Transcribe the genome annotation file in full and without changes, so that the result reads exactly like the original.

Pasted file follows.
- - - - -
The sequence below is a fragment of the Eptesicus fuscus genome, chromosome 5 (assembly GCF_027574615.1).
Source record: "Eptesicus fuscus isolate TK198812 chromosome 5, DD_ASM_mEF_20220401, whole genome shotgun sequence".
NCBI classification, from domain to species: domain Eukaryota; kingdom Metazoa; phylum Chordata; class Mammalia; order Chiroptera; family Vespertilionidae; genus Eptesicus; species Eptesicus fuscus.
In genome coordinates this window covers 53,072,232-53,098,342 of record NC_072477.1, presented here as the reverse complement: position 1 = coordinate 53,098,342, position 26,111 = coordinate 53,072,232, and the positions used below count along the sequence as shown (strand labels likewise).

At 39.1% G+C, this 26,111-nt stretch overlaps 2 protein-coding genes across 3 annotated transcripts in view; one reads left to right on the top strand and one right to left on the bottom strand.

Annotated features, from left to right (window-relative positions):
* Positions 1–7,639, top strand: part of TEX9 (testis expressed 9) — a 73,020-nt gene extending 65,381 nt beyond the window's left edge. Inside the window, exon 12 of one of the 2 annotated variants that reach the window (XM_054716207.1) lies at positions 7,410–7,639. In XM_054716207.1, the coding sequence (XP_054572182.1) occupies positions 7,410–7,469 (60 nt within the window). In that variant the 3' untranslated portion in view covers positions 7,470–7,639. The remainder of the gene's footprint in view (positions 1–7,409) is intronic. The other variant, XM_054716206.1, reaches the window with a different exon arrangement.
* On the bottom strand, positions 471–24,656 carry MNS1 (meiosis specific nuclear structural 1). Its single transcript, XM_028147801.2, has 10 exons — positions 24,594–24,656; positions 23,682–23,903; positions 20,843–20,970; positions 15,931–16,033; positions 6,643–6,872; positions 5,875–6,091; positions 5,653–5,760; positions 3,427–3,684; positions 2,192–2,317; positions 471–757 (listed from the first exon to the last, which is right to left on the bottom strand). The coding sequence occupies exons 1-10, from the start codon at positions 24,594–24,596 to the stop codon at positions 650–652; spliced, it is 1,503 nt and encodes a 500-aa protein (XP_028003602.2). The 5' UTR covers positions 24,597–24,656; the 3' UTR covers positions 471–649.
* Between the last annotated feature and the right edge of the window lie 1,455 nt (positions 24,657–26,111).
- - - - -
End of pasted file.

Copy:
The sequence below is a fragment of the Eptesicus fuscus genome, chromosome 5 (assembly GCF_027574615.1).
Source record: "Eptesicus fuscus isolate TK198812 chromosome 5, DD_ASM_mEF_20220401, whole genome shotgun sequence".
NCBI classification, from domain to species: domain Eukaryota; kingdom Metazoa; phylum Chordata; class Mammalia; order Chiroptera; family Vespertilionidae; genus Eptesicus; species Eptesicus fuscus.
In genome coordinates this window covers 53,072,232-53,098,342 of record NC_072477.1, presented here as the reverse complement: position 1 = coordinate 53,098,342, position 26,111 = coordinate 53,072,232, and the positions used below count along the sequence as shown (strand labels likewise).

At 39.1% G+C, this 26,111-nt stretch overlaps 2 protein-coding genes across 3 annotated transcripts in view; one reads left to right on the top strand and one right to left on the bottom strand.

Annotated features, from left to right (window-relative positions):
* Positions 1–7,639, top strand: part of TEX9 (testis expressed 9) — a 73,020-nt gene extending 65,381 nt beyond the window's left edge. Inside the window, exon 12 of one of the 2 annotated variants that reach the window (XM_054716207.1) lies at positions 7,410–7,639. In XM_054716207.1, the coding sequence (XP_054572182.1) occupies positions 7,410–7,469 (60 nt within the window). In that variant the 3' untranslated portion in view covers positions 7,470–7,639. The remainder of the gene's footprint in view (positions 1–7,409) is intronic. The other variant, XM_054716206.1, reaches the window with a different exon arrangement.
* On the bottom strand, positions 471–24,656 carry MNS1 (meiosis specific nuclear structural 1). Its single transcript, XM_028147801.2, has 10 exons — positions 24,594–24,656; positions 23,682–23,903; positions 20,843–20,970; positions 15,931–16,033; positions 6,643–6,872; positions 5,875–6,091; positions 5,653–5,760; positions 3,427–3,684; positions 2,192–2,317; positions 471–757 (listed from the first exon to the last, which is right to left on the bottom strand). The coding sequence occupies exons 1-10, from the start codon at positions 24,594–24,596 to the stop codon at positions 650–652; spliced, it is 1,503 nt and encodes a 500-aa protein (XP_028003602.2). The 5' UTR covers positions 24,597–24,656; the 3' UTR covers positions 471–649.
* Between the last annotated feature and the right edge of the window lie 1,455 nt (positions 24,657–26,111).